Disposable Income Used in Chapter 13

By Kevin Owen

Consumers have two options in bankruptcy court: Chapter 7 and Chapter 13. Chapter 7 liquidates assets and discharges your debts without further payment; Chapter 13 allows you to keep your car and house, but places you on a court-supervised repayment plan. If you are ineligible for Chapter 7 protection, by exceeding a means-tested average income limit for your geographic area, you must petition for Chapter 13 bankruptcy and commit your disposable income to pay creditors.

Consumers have two options in bankruptcy court: Chapter 7 and Chapter 13. Chapter 7 liquidates assets and discharges your debts without further payment; Chapter 13 allows you to keep your car and house, but places you on a court-supervised repayment plan. If you are ineligible for Chapter 7 protection, by exceeding a means-tested average income limit for your geographic area, you must petition for Chapter 13 bankruptcy and commit your disposable income to pay creditors.

Repayment Plan

Under Chapter 13 bankruptcy, you are required to repay all or most of your debts over a three- to five-year period. After your payment plan is approved, your case is supervised by a court-appointed trustee who monitors your income and expenditures. The trustee ensures that all money that is not necessary for your daily living expenses is paid to your creditors.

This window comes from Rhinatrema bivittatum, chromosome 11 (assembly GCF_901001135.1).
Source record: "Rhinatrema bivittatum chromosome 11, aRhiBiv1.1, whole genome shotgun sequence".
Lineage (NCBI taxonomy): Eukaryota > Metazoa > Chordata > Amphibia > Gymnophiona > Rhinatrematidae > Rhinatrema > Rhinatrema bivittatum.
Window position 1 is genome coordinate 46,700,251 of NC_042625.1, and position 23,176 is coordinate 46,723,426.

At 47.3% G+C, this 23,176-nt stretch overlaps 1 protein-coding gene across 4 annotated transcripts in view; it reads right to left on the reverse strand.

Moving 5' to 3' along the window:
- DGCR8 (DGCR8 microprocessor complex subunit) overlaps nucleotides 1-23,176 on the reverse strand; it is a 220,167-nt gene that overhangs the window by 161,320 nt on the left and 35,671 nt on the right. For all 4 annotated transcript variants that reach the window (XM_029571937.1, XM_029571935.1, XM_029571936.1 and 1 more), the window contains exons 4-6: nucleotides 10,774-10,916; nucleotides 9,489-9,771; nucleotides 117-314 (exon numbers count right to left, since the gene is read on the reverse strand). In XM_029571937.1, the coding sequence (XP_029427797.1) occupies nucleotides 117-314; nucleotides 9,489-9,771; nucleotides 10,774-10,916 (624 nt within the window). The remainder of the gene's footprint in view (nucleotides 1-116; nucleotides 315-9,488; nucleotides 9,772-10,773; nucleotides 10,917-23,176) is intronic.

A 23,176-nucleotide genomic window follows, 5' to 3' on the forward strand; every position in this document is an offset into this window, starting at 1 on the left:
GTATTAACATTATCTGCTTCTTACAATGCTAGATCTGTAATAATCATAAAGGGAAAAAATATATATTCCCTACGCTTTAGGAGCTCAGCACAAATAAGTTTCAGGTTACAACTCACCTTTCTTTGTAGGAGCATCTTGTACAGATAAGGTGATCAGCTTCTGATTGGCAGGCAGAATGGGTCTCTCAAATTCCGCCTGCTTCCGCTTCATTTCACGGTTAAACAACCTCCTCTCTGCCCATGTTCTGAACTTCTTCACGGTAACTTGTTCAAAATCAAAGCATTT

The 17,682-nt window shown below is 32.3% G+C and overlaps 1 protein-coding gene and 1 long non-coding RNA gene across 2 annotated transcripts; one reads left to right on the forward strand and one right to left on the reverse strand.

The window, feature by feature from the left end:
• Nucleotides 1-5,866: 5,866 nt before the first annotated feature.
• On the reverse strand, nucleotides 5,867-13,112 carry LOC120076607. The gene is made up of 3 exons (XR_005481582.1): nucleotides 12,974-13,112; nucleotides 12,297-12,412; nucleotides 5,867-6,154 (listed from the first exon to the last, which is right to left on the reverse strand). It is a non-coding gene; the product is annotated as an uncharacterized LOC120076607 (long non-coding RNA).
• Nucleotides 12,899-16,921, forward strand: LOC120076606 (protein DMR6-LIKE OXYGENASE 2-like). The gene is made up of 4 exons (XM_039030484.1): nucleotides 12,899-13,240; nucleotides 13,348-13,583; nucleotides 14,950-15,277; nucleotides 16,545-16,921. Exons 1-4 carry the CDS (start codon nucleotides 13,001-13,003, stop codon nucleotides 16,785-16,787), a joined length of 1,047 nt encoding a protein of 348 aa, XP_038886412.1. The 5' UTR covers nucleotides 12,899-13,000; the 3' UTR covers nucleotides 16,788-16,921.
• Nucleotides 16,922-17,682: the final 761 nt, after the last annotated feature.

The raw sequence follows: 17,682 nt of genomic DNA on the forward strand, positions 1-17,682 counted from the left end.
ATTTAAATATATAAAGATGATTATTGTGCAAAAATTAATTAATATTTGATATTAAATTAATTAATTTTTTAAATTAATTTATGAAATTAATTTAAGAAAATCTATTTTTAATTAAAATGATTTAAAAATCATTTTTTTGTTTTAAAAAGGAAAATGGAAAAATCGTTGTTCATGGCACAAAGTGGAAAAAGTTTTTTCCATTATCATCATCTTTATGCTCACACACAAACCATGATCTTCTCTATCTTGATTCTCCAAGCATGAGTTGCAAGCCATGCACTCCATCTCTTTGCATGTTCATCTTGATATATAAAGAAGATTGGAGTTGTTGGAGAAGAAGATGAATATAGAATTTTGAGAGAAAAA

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Disposable Income

At the time you file your petition for bankruptcy, you must also submit a detailed accounting of your current income, including the amount of disposable income available for repayment to your creditors. To determine your monthly disposable income, you deduct your family's necessary living expenses from your total income. This amount is then used by the court to set your monthly payments.

Basic Living Expenses

In determining the basic living expenses that you are permitted to keep from your take-home pay, the court uses the National Standards established by the Internal Revenue Service. These living expenses are divided into five categories including food, housekeeping supplies, apparel and services, personal care products and services, and miscellaneous expenses. As of April 2012, the national standard for a family of four is $1,450 per month. In addition to these out-of-pocket expenses, the court allows you to keep a reasonable amount of take-home pay for your housing and utility bills, known as local standards. This amount is calculated by the court based on a reasonable rate for your geographic area.

Other Permissible Expenses

In addition to basic living expenses, such as food and housing, the court allows you to pay any expenses that are necessary for personal and economic well being. These expenses include any payments required for you to maintain employment, such as transportation, telephone bills and child care costs. Additionally, the court permits you to pay expenses that are otherwise required by law, such as payroll taxes, alimony and child support payments. Finally, you are permitted to keep money from your paycheck to pay doctor and hospital bills and the costs of prescription medication.

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